“Both rattled-in bucks and called-in 'yotes always try to swing around and come in downwind," Schultz said, "so I set up in a field ditch, against a creek or something that restricts them from swinging completely downwind of me before I see them."

Scent control products may give you a leg up on helping you fool predators.

Schultz also relies on scent control, but in his case it is at the bait site and his trail coming back and forth. Using all of the same methods and technology that I do, he simply makes sure his bait sites have no trace of his presence. He also realizes the residual effects of unchecked human odors can have very damaging effects long after the predator hunt is over. Then, when the wind is right, he sets up a safe distance and waits to pick off hungry coyotes with his high-powered varmint rifle at dusk, during the night or the early hours of morning.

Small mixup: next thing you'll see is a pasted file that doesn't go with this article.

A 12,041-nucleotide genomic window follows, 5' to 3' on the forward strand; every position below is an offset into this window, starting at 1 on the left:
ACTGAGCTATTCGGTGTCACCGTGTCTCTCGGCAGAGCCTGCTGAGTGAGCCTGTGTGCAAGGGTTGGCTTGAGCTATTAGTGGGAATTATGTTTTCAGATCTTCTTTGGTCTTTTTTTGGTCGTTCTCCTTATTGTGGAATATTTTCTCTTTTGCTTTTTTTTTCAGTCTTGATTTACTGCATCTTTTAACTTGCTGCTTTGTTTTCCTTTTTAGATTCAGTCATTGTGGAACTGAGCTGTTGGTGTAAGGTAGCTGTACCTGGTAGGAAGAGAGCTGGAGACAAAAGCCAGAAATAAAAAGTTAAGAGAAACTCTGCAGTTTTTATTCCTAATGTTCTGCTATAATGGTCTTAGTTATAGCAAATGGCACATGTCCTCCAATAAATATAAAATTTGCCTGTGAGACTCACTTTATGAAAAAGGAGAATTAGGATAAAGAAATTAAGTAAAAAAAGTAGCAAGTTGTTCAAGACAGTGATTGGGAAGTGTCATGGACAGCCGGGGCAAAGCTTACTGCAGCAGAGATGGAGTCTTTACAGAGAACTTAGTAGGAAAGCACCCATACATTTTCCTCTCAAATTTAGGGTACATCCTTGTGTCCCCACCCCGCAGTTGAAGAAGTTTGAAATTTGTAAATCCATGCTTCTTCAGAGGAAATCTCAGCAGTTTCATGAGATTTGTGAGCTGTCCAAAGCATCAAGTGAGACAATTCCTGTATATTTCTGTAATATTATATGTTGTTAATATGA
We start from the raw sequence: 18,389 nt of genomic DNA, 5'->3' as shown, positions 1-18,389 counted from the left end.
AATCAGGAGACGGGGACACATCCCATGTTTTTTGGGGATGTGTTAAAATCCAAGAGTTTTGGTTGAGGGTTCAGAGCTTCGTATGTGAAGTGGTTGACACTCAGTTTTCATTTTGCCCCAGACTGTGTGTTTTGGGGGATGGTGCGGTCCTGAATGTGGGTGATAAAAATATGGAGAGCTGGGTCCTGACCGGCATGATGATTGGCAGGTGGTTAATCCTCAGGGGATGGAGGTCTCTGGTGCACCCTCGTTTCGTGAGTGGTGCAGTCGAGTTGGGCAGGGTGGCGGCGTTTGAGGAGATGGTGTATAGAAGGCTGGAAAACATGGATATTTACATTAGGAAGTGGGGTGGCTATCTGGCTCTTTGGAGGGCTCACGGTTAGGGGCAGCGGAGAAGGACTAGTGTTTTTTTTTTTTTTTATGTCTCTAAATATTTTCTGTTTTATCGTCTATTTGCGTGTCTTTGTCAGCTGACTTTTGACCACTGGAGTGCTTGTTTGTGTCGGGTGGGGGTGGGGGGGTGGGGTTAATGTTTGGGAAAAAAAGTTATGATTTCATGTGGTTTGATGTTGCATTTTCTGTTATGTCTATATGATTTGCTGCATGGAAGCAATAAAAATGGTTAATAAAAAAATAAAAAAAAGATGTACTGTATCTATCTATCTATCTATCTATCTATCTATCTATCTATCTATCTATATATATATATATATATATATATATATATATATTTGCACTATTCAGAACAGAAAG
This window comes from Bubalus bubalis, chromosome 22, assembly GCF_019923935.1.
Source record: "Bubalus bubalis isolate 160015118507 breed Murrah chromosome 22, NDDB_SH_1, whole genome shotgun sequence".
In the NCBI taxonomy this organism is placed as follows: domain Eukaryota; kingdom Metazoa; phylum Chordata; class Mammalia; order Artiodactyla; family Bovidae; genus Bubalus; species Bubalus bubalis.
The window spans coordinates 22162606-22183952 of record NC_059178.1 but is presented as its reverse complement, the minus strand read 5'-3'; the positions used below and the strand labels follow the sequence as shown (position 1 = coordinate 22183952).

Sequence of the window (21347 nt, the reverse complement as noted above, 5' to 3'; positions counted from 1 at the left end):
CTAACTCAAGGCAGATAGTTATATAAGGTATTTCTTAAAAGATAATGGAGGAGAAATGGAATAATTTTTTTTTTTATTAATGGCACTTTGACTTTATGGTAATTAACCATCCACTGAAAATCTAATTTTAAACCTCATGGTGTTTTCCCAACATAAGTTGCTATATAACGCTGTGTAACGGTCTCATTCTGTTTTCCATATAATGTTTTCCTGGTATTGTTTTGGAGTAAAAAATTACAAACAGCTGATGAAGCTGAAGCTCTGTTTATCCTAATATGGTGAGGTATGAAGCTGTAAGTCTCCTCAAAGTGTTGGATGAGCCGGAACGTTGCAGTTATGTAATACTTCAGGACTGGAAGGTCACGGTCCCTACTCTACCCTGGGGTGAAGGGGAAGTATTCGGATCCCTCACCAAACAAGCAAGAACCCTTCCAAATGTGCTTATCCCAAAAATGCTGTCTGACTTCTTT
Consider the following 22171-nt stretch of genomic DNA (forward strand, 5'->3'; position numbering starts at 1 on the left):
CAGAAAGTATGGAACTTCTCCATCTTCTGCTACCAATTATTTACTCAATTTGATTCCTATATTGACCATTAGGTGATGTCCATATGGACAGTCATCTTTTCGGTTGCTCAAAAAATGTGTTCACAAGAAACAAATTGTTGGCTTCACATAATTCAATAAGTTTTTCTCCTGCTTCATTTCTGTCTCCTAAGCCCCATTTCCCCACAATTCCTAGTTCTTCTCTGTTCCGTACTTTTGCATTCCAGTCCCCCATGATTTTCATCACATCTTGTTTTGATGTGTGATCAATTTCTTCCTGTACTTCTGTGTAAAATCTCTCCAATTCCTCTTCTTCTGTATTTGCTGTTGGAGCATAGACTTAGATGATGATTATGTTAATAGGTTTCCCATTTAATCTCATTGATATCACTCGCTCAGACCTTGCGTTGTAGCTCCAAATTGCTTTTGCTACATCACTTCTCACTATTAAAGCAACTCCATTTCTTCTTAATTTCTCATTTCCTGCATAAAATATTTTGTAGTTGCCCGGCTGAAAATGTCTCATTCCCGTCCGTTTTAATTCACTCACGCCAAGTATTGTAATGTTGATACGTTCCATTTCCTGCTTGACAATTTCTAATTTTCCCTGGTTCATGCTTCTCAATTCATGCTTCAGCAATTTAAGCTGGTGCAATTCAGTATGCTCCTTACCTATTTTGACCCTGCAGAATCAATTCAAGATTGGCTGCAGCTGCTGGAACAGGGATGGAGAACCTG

There are all sorts of reasons and excuses to get out and try hunting predators. Coyotes, bobcats, wolves and other predators are harassing and killing deer all over the continent. Predator hunting is a great way to beat cabin fever and get a jump on the next deer season. By eliminating predators, we deer hunters are ensuring higher fawn survival rates and more relaxed deer herds. Plus, predator hunting is incredibly fun!

Schultz and I were talking about our different methods and he wanted to mention “game of details” predator hunting and the “do's and don't” that help spell success.

“At close distances, shotguns with big, heavy shot work best,” he said. “For longer-distances, flat-shooting, high-power varmint rifle calibers work great. In some states, like Michigan, we can use only rimfire rifles after dark, so many choose to shoot a .22 magnum.

“Also, temperatures and wind speeds and directions are always important to consider. Full mooned nights are a lot of fun with greater visibility. It's important to be mobile and cover a lot of ground when necessary. As the old saying goes, there's more than one way to skin a coyote!”

So, get out to try predator hunting and enjoy God's beautiful, snow-covered scenery. And, who knows, with every predator you kill you may just be saving the life of your next wall-hanging buck.